We need truly massive challenges to contribute value and grow ourselves and our business. This reminds me of a poignant message in a Mercedes ad which I recently saw in a business magazine: “Press your foot firmly on the throat of mediocrity!” What is very evident is that managers generally settle for dealing with small issues rather than tackling the difficult ones. This could either be due to their lack of capacity or them being risk averse or a bit of both. Back in 2005, Imaad Rizvi embarked on a journey to become a driver for A1 Team Pakistan, so that one day, he could join the ranks of Adam Khan and others to lend further strength to our country’s first ever venture into the world stage of motorsports. At the time, Pakistan secured 10th position overall in round one of the inaugural ‘A1 Grand Prix’ race held at Brands Hatch.

This was the first World Cup in the history of motorsports. Hats off to Arif Husain, the then chairman of A1 Team Pakistan and also to our key national sponsors that included Warid, PIA, PSO, GEO et al. They did a great service in bringing Pakistan to the centre stage of one of the most admired sports in the world. What I learned from Imaad was that a millisecond determined the difference between a good and a great driver. And attaining this level of precision was an arduous journey. As a case in point, Pakistan was in 4th position in the early laps at Brands Hatch. A minor delay of a few seconds in the pit-stop pushed us back to 13th position. At first Imaad had described his training as stressful. However, later, with the passage of only a few months of races in places like Silverstone, UK and at the Bahrain International Circuit, he found the rigor involved, therapeutic and calming. He now relishes the prospect of taking on bigger challenges. This has become his passion. His new found confidence gained from his stint in the world of motorsports is serving him well today – almost seven years later, in his career at United Way – the largest NGO in Canada. The very thought of climbing great heights, and that too, effortlessly is counterintuitive.

Imagine going for the proverbial big leap in your own context. As a manager, achieving significant results in increasingly tough times is crucial for you. This could be in terms of increased sales, bigger production targets, improving quality of products or services, raising capital, restructuring or devising new strategies for growth. Such endeavors can cause immense stress. Embracing meaningful challenges need not be a traumatic experience! It’s fun, when you love what you do and actually enjoy the process without, of course, wanting to prove anything to anyone. Performing in challenging circumstances is a source of energy and immense motivation for the young and the not so young! There are a number of inspiring examples of leaders who have achieved what seemed impossible, without necessarily, losing sleep over it.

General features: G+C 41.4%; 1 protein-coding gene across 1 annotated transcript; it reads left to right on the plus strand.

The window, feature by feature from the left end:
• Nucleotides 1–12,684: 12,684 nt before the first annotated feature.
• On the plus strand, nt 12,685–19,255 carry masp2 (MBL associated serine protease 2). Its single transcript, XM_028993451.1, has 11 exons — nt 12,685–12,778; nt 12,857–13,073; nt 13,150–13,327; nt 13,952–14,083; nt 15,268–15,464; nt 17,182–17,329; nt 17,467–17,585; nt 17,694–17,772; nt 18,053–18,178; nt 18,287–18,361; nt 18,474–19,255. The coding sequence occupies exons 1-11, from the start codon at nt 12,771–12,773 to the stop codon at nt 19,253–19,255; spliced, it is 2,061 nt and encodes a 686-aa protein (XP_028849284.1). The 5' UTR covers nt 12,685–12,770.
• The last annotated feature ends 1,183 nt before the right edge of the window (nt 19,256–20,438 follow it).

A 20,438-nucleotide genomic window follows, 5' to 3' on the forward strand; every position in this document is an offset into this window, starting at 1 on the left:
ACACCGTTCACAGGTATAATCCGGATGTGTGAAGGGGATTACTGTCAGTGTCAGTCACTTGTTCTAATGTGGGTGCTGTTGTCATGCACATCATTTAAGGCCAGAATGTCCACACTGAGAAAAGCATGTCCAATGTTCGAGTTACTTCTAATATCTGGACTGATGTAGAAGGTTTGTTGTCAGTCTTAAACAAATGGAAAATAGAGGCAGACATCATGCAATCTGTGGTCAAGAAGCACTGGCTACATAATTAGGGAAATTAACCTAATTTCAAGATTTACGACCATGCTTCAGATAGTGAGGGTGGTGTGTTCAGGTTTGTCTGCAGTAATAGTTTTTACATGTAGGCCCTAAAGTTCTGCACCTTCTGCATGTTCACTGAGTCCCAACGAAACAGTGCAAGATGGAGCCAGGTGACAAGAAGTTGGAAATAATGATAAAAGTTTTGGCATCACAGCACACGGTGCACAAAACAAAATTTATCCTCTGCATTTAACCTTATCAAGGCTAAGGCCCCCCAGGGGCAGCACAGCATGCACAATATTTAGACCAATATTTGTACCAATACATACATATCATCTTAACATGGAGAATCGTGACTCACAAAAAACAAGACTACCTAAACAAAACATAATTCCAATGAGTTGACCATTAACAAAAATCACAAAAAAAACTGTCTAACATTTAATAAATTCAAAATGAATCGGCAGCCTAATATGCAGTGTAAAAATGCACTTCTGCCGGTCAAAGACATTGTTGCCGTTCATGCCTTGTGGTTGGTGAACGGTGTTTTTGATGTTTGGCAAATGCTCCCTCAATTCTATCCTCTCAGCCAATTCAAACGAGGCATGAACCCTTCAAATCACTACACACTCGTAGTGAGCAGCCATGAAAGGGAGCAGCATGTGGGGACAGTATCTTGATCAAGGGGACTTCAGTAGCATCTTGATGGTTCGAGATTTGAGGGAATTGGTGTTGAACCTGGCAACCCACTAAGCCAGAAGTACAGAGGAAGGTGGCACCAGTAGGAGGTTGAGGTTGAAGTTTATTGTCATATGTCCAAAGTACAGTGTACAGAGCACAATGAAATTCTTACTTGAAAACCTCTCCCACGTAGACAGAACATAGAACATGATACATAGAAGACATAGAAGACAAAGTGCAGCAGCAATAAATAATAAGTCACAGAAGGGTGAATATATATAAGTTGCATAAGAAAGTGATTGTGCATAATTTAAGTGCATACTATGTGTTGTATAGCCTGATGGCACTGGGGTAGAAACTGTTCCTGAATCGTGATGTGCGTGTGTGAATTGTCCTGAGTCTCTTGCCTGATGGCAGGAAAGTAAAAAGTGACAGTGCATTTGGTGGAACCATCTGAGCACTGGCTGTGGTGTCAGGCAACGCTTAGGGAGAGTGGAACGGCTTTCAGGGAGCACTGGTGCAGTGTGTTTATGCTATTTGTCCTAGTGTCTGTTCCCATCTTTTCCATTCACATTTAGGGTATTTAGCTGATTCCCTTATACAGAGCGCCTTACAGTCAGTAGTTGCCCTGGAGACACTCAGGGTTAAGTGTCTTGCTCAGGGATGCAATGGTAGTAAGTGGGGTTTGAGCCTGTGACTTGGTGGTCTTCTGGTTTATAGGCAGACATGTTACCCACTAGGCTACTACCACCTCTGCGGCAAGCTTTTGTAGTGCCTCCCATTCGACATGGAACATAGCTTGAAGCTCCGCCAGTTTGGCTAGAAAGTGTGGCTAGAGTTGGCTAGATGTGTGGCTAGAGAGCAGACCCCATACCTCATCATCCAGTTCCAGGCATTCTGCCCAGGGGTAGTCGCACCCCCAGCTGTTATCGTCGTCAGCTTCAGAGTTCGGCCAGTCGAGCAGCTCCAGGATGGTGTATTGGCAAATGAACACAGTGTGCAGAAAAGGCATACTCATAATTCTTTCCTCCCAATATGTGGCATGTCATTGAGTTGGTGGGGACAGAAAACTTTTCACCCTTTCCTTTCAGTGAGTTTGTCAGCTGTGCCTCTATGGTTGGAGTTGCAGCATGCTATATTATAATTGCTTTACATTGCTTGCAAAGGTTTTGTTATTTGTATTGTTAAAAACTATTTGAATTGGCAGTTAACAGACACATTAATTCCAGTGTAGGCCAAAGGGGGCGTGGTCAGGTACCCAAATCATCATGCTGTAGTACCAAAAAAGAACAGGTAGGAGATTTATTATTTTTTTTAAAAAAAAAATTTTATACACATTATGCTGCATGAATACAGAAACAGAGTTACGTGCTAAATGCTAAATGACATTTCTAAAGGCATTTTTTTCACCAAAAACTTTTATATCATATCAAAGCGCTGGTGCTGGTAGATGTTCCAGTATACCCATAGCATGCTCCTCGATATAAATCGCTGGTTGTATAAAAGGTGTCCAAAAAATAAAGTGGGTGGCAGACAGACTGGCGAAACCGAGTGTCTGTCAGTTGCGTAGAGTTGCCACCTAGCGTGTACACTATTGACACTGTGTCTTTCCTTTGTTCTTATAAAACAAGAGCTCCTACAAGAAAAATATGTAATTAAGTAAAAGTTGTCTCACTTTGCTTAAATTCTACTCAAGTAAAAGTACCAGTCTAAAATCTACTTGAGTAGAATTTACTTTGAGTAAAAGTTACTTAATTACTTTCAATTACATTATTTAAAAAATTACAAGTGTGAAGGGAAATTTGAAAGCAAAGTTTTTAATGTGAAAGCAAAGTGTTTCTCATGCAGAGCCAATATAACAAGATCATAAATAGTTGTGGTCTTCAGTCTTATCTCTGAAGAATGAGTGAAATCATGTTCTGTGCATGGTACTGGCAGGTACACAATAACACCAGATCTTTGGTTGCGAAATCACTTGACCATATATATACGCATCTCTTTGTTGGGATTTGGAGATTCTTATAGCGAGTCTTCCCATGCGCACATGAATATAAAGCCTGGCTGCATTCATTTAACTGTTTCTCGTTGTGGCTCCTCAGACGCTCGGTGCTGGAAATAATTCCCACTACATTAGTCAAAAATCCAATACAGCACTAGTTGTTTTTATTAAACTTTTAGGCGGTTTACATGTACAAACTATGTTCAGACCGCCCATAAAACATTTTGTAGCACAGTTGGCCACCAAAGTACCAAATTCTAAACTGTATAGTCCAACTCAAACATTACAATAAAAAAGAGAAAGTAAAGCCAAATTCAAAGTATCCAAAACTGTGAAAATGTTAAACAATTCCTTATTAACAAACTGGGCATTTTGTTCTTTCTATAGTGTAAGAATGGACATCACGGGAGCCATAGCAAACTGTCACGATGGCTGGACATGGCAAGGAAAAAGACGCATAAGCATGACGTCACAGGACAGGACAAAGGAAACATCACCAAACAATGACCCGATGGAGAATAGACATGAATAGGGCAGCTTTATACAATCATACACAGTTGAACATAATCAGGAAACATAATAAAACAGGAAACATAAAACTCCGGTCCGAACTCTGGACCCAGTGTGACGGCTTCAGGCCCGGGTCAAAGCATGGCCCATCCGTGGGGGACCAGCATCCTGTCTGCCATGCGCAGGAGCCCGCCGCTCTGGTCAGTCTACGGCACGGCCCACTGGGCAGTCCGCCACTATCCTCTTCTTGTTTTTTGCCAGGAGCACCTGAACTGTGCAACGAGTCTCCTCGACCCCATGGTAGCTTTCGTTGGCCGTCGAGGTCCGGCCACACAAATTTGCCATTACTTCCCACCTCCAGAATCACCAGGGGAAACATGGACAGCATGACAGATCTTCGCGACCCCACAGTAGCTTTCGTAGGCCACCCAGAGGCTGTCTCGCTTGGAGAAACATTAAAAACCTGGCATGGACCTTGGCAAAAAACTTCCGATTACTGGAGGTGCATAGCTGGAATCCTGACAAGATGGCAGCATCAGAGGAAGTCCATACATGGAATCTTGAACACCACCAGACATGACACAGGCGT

Of course, in the beginning, even contemplating a daring strategy can be scary. Quite a few heads of companies in the fast-growing telecoms, pharmaceutical and energy sectors will bear me out. Daring to accomplish hair-raising goals is seen and felt more as a romantic notion, rather than a practical proposition. “Too much is at stake”, “what if this audacious plan backfires,” “Better to be safe than sorry”. Such sentiments come out of our innate desire to feel secure in the world of the ‘known’. Whereas, our work involves dabbling with the future – the great imponderable that is mysterious and frightening.

Our job as managers and leaders has a lot to do with setting direction and aligning human capacity to implement demanding strategies within tight policy, time and budgetary constraints. We fail miserably when we lack decisiveness by failing to make to make the infinite choices available to us. Creative and innovative thinking are needed in all those who lead their organizations through uncharted territories. Taking control of a situation, leading from the front and displaying courage with integrity, in complex situations, can be extremely stressful and scary for many – but this need not be, if we realize that our fears stem from our paradigms – the rules by which we interpret reality. The real challenge is not outside of us – it is within us! We can change the way we see our world and hence change our reality. By doing so, climbing the Everest can be more like scrolling in the park! Of the two main functions in our brain – memory and imagination, sadly many of us are trapped by ‘memory’ – the ‘known’ – a place where our beliefs also reside. Some of these beliefs can be debilitating, while others empower. We need keep the beliefs that serve our purpose, and dump the rest, while using our faculty of imagination to the full.